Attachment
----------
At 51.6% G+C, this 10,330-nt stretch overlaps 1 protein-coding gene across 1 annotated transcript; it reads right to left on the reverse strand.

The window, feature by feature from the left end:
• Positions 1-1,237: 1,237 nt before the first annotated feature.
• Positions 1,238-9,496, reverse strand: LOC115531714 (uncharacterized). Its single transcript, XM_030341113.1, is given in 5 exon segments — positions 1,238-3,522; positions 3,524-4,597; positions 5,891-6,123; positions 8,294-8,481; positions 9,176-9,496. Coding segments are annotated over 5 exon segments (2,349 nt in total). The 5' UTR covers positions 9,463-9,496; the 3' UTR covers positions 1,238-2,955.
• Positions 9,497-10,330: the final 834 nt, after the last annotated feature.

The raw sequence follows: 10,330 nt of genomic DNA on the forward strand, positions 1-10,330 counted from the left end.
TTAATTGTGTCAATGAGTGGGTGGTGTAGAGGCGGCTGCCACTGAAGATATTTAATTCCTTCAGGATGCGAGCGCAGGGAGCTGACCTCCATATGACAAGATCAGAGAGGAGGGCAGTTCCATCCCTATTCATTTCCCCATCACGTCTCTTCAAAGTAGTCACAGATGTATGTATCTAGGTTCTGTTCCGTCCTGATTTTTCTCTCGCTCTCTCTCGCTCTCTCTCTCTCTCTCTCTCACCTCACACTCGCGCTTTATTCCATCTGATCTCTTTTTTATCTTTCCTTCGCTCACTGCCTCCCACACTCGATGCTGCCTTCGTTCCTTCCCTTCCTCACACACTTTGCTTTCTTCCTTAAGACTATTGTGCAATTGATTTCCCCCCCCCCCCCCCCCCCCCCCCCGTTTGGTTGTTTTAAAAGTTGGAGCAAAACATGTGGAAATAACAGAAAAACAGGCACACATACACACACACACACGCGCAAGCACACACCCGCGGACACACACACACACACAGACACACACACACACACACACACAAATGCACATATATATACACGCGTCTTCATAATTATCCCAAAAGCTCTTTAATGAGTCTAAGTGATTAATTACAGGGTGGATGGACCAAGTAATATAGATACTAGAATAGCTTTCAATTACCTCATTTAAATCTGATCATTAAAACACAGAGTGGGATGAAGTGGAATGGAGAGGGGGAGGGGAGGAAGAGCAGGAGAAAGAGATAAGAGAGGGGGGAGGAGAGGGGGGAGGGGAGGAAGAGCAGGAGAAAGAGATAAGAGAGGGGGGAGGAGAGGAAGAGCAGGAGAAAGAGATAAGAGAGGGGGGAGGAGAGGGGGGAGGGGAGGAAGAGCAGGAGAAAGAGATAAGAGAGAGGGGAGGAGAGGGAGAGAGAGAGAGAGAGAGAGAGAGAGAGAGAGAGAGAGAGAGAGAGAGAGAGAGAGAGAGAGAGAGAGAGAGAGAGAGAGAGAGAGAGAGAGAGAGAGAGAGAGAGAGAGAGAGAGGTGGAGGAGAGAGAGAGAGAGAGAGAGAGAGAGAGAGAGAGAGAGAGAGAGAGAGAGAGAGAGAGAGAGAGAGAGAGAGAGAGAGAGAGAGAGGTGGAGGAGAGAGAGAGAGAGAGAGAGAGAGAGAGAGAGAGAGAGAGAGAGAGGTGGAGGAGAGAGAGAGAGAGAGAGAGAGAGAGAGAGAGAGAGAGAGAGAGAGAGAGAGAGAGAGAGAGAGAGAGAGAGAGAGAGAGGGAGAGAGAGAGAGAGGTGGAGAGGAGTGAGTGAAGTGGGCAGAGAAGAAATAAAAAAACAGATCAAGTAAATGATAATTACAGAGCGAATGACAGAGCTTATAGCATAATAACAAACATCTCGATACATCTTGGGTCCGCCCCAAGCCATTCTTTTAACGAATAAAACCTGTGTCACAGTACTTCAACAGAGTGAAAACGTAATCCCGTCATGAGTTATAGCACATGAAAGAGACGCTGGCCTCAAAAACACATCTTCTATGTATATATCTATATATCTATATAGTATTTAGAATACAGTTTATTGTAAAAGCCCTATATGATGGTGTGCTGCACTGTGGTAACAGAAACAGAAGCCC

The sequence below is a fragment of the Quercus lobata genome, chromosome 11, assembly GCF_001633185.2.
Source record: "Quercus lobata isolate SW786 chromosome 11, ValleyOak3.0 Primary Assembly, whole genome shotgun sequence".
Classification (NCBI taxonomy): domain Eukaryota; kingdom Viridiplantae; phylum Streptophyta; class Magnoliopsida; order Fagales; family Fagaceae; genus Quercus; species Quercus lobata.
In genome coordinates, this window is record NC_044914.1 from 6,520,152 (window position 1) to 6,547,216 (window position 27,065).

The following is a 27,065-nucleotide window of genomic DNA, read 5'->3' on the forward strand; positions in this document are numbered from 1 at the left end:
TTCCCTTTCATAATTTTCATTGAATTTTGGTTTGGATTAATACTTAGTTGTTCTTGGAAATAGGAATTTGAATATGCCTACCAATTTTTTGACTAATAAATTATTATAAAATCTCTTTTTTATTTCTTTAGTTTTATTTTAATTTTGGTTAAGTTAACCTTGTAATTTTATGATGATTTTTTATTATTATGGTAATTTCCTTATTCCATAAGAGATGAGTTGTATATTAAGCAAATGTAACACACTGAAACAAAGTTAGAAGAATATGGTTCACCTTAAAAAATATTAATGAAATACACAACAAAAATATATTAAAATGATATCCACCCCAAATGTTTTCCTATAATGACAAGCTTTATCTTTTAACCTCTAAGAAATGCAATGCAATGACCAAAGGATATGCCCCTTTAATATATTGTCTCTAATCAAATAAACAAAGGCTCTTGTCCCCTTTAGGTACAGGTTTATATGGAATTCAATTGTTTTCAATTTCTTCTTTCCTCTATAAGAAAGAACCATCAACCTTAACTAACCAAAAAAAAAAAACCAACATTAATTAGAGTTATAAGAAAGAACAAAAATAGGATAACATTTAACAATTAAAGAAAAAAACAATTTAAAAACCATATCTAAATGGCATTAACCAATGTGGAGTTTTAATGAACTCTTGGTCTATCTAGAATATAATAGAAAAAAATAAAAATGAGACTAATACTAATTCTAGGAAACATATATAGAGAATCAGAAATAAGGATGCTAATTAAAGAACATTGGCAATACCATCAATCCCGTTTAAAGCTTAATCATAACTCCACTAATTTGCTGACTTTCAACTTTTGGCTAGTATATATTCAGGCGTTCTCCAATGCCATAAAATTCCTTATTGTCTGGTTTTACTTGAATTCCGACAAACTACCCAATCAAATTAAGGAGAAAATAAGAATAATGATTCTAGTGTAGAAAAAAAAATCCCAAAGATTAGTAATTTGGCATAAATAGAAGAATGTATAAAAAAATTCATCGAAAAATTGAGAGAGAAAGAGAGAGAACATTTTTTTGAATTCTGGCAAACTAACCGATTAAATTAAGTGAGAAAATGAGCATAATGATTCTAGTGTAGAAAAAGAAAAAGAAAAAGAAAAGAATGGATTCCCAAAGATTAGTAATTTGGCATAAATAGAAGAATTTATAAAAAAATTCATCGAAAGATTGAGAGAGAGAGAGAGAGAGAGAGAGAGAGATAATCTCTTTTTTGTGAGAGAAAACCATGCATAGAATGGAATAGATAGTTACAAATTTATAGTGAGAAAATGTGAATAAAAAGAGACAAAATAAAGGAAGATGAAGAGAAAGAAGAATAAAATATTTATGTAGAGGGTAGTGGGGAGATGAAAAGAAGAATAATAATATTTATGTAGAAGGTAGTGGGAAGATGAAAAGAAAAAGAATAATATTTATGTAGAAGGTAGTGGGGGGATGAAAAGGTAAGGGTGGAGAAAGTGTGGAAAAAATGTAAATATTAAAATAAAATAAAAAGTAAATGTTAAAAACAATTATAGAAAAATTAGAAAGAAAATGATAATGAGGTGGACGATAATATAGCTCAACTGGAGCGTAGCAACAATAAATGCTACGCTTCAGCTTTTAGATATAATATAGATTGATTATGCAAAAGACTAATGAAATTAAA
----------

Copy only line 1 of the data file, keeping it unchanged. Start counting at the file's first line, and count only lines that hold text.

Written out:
At 51.6% G+C, this 10,330-nt stretch overlaps 1 protein-coding gene across 1 annotated transcript; it reads right to left on the reverse strand.